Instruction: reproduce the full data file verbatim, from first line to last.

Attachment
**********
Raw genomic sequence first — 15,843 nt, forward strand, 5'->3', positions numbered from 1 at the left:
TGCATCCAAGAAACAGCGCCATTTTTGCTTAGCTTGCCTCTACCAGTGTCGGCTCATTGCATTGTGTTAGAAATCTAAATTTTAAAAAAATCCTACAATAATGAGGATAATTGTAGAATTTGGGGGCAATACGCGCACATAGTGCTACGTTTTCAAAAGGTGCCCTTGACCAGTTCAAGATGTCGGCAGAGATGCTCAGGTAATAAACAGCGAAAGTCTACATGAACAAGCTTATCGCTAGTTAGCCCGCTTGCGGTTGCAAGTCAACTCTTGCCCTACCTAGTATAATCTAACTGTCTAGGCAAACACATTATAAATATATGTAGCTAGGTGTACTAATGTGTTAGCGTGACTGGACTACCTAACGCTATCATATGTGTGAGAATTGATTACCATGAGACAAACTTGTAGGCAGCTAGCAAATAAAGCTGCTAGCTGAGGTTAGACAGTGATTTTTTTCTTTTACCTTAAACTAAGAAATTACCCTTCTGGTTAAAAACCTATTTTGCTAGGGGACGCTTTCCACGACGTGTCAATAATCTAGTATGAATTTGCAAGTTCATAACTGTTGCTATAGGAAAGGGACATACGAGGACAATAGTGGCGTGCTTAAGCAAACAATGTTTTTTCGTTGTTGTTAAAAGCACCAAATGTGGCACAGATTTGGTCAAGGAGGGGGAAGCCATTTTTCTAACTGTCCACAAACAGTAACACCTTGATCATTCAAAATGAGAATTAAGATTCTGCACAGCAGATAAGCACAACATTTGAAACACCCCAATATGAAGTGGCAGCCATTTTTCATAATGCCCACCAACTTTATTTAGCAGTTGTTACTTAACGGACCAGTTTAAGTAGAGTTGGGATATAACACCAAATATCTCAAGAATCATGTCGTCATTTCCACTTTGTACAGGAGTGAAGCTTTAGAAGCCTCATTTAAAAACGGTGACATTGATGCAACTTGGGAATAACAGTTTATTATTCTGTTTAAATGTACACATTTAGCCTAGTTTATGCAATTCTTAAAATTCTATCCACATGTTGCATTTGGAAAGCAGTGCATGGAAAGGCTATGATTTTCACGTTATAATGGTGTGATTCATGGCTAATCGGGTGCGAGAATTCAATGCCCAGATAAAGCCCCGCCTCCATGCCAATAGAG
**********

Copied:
Raw genomic sequence first — 15,843 nt, forward strand, 5'->3', positions numbered from 1 at the left:
TGCATCCAAGAAACAGCGCCATTTTTGCTTAGCTTGCCTCTACCAGTGTCGGCTCATTGCATTGTGTTAGAAATCTAAATTTTAAAAAAATCCTACAATAATGAGGATAATTGTAGAATTTGGGGGCAATACGCGCACATAGTGCTACGTTTTCAAAAGGTGCCCTTGACCAGTTCAAGATGTCGGCAGAGATGCTCAGGTAATAAACAGCGAAAGTCTACATGAACAAGCTTATCGCTAGTTAGCCCGCTTGCGGTTGCAAGTCAACTCTTGCCCTACCTAGTATAATCTAACTGTCTAGGCAAACACATTATAAATATATGTAGCTAGGTGTACTAATGTGTTAGCGTGACTGGACTACCTAACGCTATCATATGTGTGAGAATTGATTACCATGAGACAAACTTGTAGGCAGCTAGCAAATAAAGCTGCTAGCTGAGGTTAGACAGTGATTTTTTTCTTTTACCTTAAACTAAGAAATTACCCTTCTGGTTAAAAACCTATTTTGCTAGGGGACGCTTTCCACGACGTGTCAATAATCTAGTATGAATTTGCAAGTTCATAACTGTTGCTATAGGAAAGGGACATACGAGGACAATAGTGGCGTGCTTAAGCAAACAATGTTTTTTCGTTGTTGTTAAAAGCACCAAATGTGGCACAGATTTGGTCAAGGAGGGGGAAGCCATTTTTCTAACTGTCCACAAACAGTAACACCTTGATCATTCAAAATGAGAATTAAGATTCTGCACAGCAGATAAGCACAACATTTGAAACACCCCAATATGAAGTGGCAGCCATTTTTCATAATGCCCACCAACTTTATTTAGCAGTTGTTACTTAACGGACCAGTTTAAGTAGAGTTGGGATATAACACCAAATATCTCAAGAATCATGTCGTCATTTCCACTTTGTACAGGAGTGAAGCTTTAGAAGCCTCATTTAAAAACGGTGACATTGATGCAACTTGGGAATAACAGTTTATTATTCTGTTTAAATGTACACATTTAGCCTAGTTTATGCAATTCTTAAAATTCTATCCACATGTTGCATTTGGAAAGCAGTGCATGGAAAGGCTATGATTTTCACGTTATAATGGTGTGATTCATGGCTAATCGGGTGCGAGAATTCAATGCCCAGATAAAGCCCCGCCTCCATGCCAATAGAG